Parliament in Estonia approves legislation taxing soft drinks
The Estonian Parliament has approved legislation taxing soft drinks to reduce sugar consumption, improve health and raise revenue. This initiative is based on the strong and growing international evidence that this measure is effective in settings where soft drink consumption is a significant contributor to sugar and energy intake. The decision was also informed by the joint work of WHO/Europe and the Ministry of Social Affairs to review the evidence and model policy options within the Estonian context.
In 2016–2017, the Ministry of Social Affairs and WHO/Europe collaborated on several projects, notably a modelling exercise exploring several possible tax scenarios. Cancer Council Australia conducted the work with support from WHO/Europe. It showed that the tax would have the desired impact on purchasing and consumption, contribute to a reduction in obesity, and deliver health gains via reductions in cases of type 2 diabetes, ischaemic heart disease and stroke.
WHO/Europe supported a further review as part of the Evidence Informed Policy Network that examined the available evidence on policies to reduce sugar consumption.
What the tax covers
From 1 January 2018, the legislation will introduce a tax on nonalcoholic beverages (carbonated and noncarbonated drinks, 100% juice drinks and sweetened milk drinks), levied as follows.
- Products with only artificial sweeteners will have a tax rate of 10 euro cents per litre.
- Products with sugar content of 5–8 g per 100 ml will have a tax rate of 10 euro cents per litre.
- Products with sugar content of more than 8 g per 100 ml will have a tax rate of 30 euro cents per litre.
- Products with artificial sweeteners, sugar and sugar content of 5–8 g per 100 ml will have a tax rate of 20 euro cents per litre.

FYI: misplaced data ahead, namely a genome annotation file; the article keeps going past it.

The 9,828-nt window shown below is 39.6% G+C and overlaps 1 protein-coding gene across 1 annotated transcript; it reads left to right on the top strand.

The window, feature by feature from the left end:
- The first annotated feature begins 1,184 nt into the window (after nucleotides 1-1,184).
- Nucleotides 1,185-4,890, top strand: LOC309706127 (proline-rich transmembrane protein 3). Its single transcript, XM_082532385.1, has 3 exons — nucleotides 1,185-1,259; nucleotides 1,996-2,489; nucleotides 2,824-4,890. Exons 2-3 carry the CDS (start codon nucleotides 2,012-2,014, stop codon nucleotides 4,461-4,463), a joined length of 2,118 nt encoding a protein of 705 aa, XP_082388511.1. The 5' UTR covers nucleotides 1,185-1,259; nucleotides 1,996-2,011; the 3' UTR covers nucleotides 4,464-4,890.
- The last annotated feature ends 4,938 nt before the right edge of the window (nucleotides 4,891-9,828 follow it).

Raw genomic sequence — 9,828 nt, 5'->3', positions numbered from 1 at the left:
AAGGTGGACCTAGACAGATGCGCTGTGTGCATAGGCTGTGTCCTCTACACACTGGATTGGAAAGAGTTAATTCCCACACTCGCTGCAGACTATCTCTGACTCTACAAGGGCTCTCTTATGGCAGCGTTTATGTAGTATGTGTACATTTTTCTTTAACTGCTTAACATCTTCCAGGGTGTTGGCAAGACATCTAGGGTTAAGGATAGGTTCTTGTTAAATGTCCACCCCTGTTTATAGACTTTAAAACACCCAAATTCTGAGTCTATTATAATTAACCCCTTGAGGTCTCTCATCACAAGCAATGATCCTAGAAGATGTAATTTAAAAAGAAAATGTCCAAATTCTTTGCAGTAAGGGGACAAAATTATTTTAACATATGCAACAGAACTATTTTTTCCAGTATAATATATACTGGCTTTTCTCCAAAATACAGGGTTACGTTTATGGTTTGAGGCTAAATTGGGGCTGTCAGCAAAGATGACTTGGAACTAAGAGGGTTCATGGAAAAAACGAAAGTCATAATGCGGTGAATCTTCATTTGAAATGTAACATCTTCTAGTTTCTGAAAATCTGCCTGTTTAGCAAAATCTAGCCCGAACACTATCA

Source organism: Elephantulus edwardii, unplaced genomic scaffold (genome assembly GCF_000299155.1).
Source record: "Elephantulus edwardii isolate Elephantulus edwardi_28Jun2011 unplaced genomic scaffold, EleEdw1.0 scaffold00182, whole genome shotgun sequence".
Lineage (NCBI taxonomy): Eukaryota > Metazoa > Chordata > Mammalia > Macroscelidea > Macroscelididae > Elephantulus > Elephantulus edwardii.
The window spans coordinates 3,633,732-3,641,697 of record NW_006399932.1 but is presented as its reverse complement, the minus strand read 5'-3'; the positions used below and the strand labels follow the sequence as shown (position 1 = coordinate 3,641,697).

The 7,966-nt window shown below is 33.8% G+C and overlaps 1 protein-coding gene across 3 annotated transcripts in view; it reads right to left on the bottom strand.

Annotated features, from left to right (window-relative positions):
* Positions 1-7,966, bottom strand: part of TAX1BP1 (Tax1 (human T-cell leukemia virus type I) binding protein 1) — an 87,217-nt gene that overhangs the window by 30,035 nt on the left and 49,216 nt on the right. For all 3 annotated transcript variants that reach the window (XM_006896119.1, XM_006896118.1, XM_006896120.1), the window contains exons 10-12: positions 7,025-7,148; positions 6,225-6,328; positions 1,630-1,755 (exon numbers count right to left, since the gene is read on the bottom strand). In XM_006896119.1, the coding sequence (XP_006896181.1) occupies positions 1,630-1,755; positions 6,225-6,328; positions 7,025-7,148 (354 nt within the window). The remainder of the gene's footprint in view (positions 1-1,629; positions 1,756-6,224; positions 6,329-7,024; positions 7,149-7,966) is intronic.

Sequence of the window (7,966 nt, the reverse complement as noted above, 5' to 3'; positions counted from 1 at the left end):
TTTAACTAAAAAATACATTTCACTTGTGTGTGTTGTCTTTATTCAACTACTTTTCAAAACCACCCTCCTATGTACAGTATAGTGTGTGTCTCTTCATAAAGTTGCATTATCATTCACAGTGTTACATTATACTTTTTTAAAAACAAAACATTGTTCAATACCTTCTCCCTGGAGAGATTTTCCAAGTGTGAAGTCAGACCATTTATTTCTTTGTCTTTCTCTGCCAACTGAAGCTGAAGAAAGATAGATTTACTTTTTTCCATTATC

- Products with artificial sweeteners, sugar and sugar content of more than 8 g per 100 ml will have a tax rate 30 euro cents per litre.
The highest tax rate of 30 euro cents per litre will be introduced gradually. Starting in 2018, it will be reserved for products containing more than 10 g of sugar per 100 ml. In 2019 the threshold will move down to products with more than 9 g per 100 ml, and in 2020 to products with more than 8 g per 100 ml. The tiered tax gradient aims to stimulate product reformulation over time.
For 100% juice drinks and sweetened milk drinks, Estonia will ask permission to give them state aid from the European Commission. With this permission, these products will be freed from the tax.
“This is a commendable step forward in tackling obesity in Estonia and is consistent with international guidance from WHO,” said Dr Marge Reinap, Head of the WHO Country Office in Estonia, when the legislation passed through Parliament on 19 June 2017. “The adoption of this measure is a show of the Government’s commitment to promote healthy diets, tackle obesity and improve health in the long run. We hope that Estonia continues along this path with implementation of other efficient measures to halt the rise in obesity.”